Shamrock tattoos are not only popular among the Irish, they are popular across the globe. Their most noted symbolism is that of good luck as well as being the unofficial symbol of Ireland (the official symbol is the harp). Requested by both men and women, most shamrock tattoos are small in size, usually done in green or black ink, and are commonly located on wrists, forearms, feet and ankles.
Three-Leaf Shamrock Tattoos
Shamrock tattoos feature three-leaf clovers, not four. This particular clover is thought to be the white clover, a creeping perennial vine with white and pink flowers – the original shamrock of Ireland. The three leaves have a particular meaning that is special to Irish history. The Druids believed the three leaves formed a triad, a symbol used by St. Patrick to illustrate the holy trinity: The Father, the Son and the Holy Spirit.
Supporters of Notre Dame University are common shamrock tattoo seekers. The highly acclaimed Indiana school appointed a fighting leprechaun (baring a three-leaf shamrock on his hat) as its mascot in 1965. Promoting the slogan “The Fighting Irish,” supporters are always proud to display their leprechaun and shamrock tattoos.
Four-Leaf Clover Tattoos
Shamrock tattoos featuring four-leaf clovers are symbols of good luck. The four-leaf clover is considered rare and the luckiest of all clovers. In many tattoo designs, the four-leaf clover is paired with a leprechaun or pot of gold to heighten its symbolism of luck and to further enhance the overall tattoo design through both composition and color.
Celtic Shamrock Tattoos
Celtic shamrock tattoos blend Irish heritage and fine-line artistry into single tattoo designs. Usually done using black ink, these tattoos feature Celtic knot formations that are generally larger than their more realistic counterparts. The beautiful twists and curves created by these designs work well with the curves of the shamrock, resulting in an eye-appealing effect.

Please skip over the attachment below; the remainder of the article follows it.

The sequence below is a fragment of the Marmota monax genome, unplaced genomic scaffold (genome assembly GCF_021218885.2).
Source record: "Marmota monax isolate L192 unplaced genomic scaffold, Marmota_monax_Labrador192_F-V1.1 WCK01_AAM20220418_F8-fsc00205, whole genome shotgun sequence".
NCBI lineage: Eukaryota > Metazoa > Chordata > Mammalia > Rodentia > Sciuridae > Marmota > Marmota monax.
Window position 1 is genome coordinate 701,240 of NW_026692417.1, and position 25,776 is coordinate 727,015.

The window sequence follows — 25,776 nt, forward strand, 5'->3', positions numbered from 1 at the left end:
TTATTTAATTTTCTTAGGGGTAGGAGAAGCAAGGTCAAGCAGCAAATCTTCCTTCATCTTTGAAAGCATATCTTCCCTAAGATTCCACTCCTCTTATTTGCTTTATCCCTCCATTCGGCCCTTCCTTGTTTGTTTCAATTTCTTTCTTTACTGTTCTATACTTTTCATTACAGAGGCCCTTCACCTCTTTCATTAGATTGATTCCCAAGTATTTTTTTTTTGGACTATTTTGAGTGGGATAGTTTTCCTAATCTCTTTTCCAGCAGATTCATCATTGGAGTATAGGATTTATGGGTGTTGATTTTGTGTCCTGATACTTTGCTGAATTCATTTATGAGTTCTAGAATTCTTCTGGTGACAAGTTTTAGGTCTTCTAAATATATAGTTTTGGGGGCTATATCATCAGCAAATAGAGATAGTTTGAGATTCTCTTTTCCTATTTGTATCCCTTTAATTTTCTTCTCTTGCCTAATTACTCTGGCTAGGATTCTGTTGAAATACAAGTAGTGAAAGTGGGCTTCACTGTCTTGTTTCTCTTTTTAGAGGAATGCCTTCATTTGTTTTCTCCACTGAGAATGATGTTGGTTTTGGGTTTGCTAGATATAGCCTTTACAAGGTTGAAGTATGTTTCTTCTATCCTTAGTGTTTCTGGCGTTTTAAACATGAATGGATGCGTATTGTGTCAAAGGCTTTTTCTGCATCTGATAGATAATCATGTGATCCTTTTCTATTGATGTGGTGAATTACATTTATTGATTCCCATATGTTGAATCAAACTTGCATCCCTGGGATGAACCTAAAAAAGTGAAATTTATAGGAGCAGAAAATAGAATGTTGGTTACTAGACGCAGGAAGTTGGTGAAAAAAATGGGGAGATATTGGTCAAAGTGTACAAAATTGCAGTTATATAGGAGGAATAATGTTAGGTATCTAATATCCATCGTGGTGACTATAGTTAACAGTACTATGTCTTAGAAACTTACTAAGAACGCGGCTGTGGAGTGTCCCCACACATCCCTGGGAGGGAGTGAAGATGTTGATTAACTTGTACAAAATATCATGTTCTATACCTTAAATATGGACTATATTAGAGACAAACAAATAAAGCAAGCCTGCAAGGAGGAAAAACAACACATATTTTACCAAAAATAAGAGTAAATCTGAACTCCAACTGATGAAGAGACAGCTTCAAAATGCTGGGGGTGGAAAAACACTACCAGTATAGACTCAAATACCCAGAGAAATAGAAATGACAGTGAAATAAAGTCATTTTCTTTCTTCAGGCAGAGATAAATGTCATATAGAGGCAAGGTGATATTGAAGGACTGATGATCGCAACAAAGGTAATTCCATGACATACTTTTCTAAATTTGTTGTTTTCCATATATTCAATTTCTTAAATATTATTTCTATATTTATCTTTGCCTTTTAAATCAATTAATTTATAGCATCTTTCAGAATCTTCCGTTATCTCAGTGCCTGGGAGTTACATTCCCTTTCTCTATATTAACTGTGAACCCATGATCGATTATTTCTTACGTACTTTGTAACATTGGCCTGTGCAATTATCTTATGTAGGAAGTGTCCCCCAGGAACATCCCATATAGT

Interesting Facts About Shamrocks
There are some interesting facts about shamrocks that are generally lesser known than its symbolism for good fortune. For example, it is said that a shamrock’s leaves will stand upright to warn of a storm that is approaching – a trait that led the the belief that the plant has mystical powers, Another interesting fact pertains to marriage. For marital luck, the Irish commonly place clover in the bride’s bouquet as well as in the groom’s boutonniere. Lastly, the shamrock is the emblem of Aer Lingus, Ireland’s official airline. Every year on St. Patrick’s Day, an Irish National Holiday, the airline flies freshly cut shamrock to all of the Irish embassies around the globe so the Irish diplomats can continue to participate in their homeland’s tradition of “Wearing of the Green.”
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